4. It is a satisfactory part of the party against whom the decision is made.
The responsibility to record reasons works as obstacles against arbitrary action by the judicial power vested in the executive authority.
AIR 1978 SC 597
AIR 1970 MP 162
The Doctrine of Natural Justice has been evolved and followed by the judiciary to protect the fundamental rights of people and to feature the concept of fairness by the administrative authorities. At every stage of the proceedings, the essentials and principles of natural justice are always kept in mind so as to prevent the miscarriage of justice and arbitrariness and to uphold fairness, reasonableness, good conscience, equity and equality. The doctrine of natural justice is so flexible in nature that it changes itself to an extent where the rights of an individual are infringed.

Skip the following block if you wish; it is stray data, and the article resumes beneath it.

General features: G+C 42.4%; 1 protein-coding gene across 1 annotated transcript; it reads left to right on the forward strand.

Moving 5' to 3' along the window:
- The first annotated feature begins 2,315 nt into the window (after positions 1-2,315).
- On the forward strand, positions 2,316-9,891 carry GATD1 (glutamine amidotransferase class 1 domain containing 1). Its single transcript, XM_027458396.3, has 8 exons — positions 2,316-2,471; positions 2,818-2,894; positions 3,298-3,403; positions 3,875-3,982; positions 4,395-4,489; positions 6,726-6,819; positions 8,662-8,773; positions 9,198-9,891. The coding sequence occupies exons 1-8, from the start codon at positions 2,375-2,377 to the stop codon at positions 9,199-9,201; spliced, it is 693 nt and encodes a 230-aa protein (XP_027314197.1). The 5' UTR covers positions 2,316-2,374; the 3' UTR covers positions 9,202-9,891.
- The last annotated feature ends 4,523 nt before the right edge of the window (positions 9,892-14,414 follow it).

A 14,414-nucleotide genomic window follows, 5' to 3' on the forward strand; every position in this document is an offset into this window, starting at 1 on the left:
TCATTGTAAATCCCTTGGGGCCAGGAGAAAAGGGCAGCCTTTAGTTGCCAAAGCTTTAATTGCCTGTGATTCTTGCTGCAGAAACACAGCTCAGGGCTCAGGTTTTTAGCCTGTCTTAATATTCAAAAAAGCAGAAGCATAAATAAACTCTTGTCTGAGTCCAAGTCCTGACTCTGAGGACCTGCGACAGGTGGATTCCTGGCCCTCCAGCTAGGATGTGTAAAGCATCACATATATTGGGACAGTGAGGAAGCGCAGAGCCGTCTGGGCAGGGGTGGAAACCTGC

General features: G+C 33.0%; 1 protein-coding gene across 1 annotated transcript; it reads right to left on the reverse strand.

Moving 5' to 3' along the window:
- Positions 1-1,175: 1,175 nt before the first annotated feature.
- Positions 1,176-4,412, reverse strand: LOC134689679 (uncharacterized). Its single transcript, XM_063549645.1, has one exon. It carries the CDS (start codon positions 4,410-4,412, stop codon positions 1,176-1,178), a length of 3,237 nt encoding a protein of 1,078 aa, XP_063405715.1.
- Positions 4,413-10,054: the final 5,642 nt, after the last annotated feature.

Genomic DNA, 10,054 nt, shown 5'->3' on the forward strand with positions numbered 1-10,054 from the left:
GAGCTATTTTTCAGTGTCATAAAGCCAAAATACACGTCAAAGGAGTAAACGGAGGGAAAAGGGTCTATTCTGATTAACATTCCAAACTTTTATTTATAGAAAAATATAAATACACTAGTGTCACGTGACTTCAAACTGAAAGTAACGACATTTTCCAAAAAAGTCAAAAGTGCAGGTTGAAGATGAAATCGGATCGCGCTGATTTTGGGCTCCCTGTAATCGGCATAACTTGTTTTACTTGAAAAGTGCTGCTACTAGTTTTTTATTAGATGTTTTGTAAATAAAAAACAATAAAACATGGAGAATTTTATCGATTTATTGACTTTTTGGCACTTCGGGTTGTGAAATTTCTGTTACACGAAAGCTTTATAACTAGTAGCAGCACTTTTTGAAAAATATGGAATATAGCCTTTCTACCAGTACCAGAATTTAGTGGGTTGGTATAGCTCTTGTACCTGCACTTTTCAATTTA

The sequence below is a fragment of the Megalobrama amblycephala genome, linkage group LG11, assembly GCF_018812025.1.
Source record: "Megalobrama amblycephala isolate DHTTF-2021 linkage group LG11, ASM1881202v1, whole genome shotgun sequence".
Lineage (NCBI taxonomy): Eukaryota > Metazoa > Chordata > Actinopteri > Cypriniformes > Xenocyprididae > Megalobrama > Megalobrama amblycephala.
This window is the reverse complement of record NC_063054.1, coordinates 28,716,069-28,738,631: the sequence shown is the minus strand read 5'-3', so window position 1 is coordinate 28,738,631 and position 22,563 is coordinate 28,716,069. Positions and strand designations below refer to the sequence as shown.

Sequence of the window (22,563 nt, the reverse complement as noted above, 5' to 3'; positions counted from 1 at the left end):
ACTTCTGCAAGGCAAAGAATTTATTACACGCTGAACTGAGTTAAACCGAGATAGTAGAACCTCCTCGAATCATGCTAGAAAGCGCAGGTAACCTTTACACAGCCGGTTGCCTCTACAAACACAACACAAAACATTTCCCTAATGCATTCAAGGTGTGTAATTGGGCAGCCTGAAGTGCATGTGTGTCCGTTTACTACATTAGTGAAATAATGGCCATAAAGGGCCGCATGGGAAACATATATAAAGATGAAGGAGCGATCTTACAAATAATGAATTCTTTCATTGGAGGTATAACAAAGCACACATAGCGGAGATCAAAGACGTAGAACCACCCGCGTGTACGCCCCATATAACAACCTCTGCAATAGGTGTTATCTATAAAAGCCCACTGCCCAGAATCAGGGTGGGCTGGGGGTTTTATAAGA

If any judicial authority violates the principle of “Nemo judex in causa sua” then the order passed would be voidable, i.e. it can be challenged by any court. But if any judicial authority violates the principle of “audi alteram par- tem”, then the order would be regarded as void ab initio. Thus, the adjudi- cating authority must have sufficient knowledge about the principles of natu- ral justice i.e. “nemo judex in causa sua” and “audi alteram partem” before ar- ticulating any judgment. Hence, it should be concluded that-
“The universal and absolute law is that natural justice which cannot be written down, but which appeals to the hearts of all”.